A therapy that uses the herpes virus to make tumors more vulnerable to treatment appears promising in the treatment of glioblastoma multiforme (GBM), a form of brain cancer. These findings were presented at 2015 Annual Meeting of the American Society of Clinical Oncology (May 29–June 2, Chicago, Illinois) and published in the Journal of Clinical Oncology.
Glioblastoma multiforme is one of the most common and fatal types of primary brain cancer. It develops from the glial cells, which are the most abundant cells in the nervous system. Glial cells provide supportive functions that facilitate the work of neurons (cells that transmit impulses between the brain, spinal column, and nerves). Current treatment for GBM includes surgery followed by radiation and chemotherapy. However, even with the most aggressive treatment available, many patients will survive less than one year after diagnosis. As such, researchers continue to evaluate new and innovative treatment strategies.
A treatment called AdV-Tk (or adenovirus-mediated herpes simplex virus thymidine kinase) therapy is a type of gene therapy that appears promising in the treatment of GBM. The therapy is designed to help an anticancer drug recognize and attack tumor cells. First, DNA from the herpes virus is injected into cancerous tissue. The virus DNA “tags” the tumor cells as targets for antiviral therapy. Then, when the patient receives treatment with the current standard of care medicine, the drug is directed to the cancer, which has been made more vulnerable by the antiviral medication.
Researchers with a Phase II trial evaluated the overall survival and safety of AdV-Tk and standard of care among 48 patients with GBM who had previously been treated with surgery. Outcomes for these patients were compared with previous outcomes for patients with GBM who received standard of care only.
Patients who received AdV-Tk had their tumor cells injected with herpes DNA. To administer the herpes DNA, the researchers inserted the DNA into a cold virus, which they then injected directly into cancerous tissue. They used the cold virus to deliver the herpes DNA because they knew it would spread quickly throughout the cancer cells. The herpes DNA they used was harmless, so the patients weren’t at risk of a herpes infection.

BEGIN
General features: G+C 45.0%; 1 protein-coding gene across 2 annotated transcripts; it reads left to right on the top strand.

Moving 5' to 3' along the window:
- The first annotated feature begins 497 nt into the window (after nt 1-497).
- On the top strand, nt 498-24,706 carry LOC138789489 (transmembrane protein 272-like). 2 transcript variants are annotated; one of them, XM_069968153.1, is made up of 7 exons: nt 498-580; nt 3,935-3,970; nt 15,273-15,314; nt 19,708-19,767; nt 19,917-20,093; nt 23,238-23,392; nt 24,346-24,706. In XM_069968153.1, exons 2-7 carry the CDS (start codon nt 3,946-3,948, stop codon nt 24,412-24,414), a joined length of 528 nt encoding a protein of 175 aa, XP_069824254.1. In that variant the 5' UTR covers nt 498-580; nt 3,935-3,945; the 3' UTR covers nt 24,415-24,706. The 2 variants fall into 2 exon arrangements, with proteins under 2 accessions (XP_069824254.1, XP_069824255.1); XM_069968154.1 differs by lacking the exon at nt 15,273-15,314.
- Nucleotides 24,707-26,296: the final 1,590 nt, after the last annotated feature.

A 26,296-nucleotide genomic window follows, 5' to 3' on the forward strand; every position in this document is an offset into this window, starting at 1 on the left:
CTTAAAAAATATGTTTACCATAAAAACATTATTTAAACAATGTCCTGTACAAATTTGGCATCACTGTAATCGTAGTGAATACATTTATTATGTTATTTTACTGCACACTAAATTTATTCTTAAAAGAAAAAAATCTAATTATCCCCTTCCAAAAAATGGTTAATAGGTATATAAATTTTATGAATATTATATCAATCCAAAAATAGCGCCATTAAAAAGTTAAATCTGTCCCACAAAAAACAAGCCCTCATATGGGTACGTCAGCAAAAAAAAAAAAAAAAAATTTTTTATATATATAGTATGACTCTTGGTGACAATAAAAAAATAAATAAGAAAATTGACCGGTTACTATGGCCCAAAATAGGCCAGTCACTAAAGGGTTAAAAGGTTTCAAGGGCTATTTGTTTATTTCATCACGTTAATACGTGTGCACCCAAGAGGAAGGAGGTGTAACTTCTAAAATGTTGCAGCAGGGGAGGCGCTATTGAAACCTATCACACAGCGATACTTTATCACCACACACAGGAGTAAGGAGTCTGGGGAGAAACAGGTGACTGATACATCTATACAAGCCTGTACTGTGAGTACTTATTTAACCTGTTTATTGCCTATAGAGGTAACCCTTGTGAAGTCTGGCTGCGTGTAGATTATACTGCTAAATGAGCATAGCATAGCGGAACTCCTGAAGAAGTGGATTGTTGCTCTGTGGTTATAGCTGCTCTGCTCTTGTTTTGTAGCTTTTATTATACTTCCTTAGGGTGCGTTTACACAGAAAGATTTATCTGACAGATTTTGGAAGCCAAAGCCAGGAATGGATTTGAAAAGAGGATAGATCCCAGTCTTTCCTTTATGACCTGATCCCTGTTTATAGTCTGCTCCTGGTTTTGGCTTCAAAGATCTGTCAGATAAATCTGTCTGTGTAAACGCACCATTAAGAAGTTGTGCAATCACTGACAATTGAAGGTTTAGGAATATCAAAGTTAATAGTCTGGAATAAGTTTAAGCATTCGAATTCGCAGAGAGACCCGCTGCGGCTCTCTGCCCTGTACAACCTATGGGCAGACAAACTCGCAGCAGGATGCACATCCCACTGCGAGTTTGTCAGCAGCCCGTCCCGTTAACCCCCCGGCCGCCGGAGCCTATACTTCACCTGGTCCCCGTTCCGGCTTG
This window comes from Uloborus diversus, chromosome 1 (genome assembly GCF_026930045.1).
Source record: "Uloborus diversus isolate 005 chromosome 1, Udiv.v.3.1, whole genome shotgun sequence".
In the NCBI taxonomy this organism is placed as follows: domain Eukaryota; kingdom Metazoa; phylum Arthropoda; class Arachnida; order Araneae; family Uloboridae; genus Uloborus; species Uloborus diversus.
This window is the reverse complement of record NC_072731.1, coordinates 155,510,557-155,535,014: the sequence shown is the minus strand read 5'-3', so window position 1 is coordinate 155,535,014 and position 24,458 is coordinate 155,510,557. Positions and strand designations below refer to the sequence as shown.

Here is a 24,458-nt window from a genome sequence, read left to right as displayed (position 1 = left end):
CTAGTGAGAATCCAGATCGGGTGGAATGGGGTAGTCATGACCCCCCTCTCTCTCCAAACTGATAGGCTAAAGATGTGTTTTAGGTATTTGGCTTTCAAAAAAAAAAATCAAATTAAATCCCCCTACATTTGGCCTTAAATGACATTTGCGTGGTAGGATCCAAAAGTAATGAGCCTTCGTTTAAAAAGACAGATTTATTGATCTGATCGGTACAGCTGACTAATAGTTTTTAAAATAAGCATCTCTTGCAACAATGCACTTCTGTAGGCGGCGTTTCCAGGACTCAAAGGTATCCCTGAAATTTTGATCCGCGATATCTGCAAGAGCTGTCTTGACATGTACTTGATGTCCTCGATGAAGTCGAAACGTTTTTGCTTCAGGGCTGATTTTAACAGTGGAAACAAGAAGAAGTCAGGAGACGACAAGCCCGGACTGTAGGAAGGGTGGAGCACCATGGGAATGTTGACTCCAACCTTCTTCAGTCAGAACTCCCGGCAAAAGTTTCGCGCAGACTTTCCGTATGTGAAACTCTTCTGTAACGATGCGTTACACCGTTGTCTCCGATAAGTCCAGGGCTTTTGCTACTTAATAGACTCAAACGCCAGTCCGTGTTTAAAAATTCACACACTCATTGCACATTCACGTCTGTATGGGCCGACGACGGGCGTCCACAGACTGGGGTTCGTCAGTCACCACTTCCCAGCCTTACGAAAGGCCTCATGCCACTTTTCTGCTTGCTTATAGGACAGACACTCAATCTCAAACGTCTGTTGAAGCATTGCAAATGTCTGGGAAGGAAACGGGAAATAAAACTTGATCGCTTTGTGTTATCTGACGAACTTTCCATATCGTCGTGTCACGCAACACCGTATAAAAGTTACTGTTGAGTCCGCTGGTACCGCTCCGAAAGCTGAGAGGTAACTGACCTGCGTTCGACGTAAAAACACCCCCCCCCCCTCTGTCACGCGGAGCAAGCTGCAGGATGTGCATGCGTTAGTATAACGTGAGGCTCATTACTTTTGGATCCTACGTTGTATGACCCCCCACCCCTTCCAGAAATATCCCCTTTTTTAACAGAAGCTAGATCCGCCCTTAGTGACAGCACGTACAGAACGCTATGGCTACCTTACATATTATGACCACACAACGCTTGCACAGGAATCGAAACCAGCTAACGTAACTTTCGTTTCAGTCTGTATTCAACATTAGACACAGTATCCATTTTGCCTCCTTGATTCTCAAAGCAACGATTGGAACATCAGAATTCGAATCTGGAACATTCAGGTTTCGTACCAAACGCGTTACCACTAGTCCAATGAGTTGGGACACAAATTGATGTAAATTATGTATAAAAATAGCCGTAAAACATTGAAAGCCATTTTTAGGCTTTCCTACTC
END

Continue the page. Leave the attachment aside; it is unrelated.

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For the next step, the patients received an antiviral drug used to treat herpes infections. The goal of the antiviral treatment was to recognize and attack the brain cancer cells that had been tagged with the herpes DNA. They antiviral drug would attack the tumor cells, making them more vulnerable to the standard cancer treatment that would follow.
Patients in the AdV-Tk group had significantly better outcomes than the standard of care group. Their overall survival was 3.6 months longer: 17.1 months for AdV-Tk patients compared with 13.5 months for standard of care. When the researchers looked at rates of survival at one, two, and three years, AdV-Tk patients were living longer at all points. Survival with AdV-Tk at one year increased from 57% (standard of care) to 67% (AdV-Tk), at two years from 22% to 35%, and at three years 8% to 19%.
The patients who had the most cancerous tissues removed by surgery had the most improved survival with AdV-Tk and standard of care. Their median overall survival rose to 25 months compared with 16.9 months for standard of care. Among these patients, survival at one year increased from 64% with standard of care to 90% with AdV-Tk, from 28% to 53% at two years, and 6% to 32% at three years. There were no side effects with AdV-Tk that interfered with treatment. The side effects of patients experiencing them included fever, fatigue, and headache.
Based on these findings, AdV-Tk plus standard of care treatment appears to improve survival among patients with GBM. This approach seems particularly effective in patients with all or most cancerous tissue removed by surgery. In addition, the therapy is well tolerated. According to the researchers, more research into AdV-Tk plus standard of care is worthwhile.
Reference: Aguilar LK, Wheeler LA, Manzanera AG, et al. Phase II multicenter study of gene mediated cytotoxic immunotherapy as adjuvant to surgical resection for newly diagnosed malignant glioma. Journal of Clinical Oncology. 33, 2015 (supplement; abstract 2010).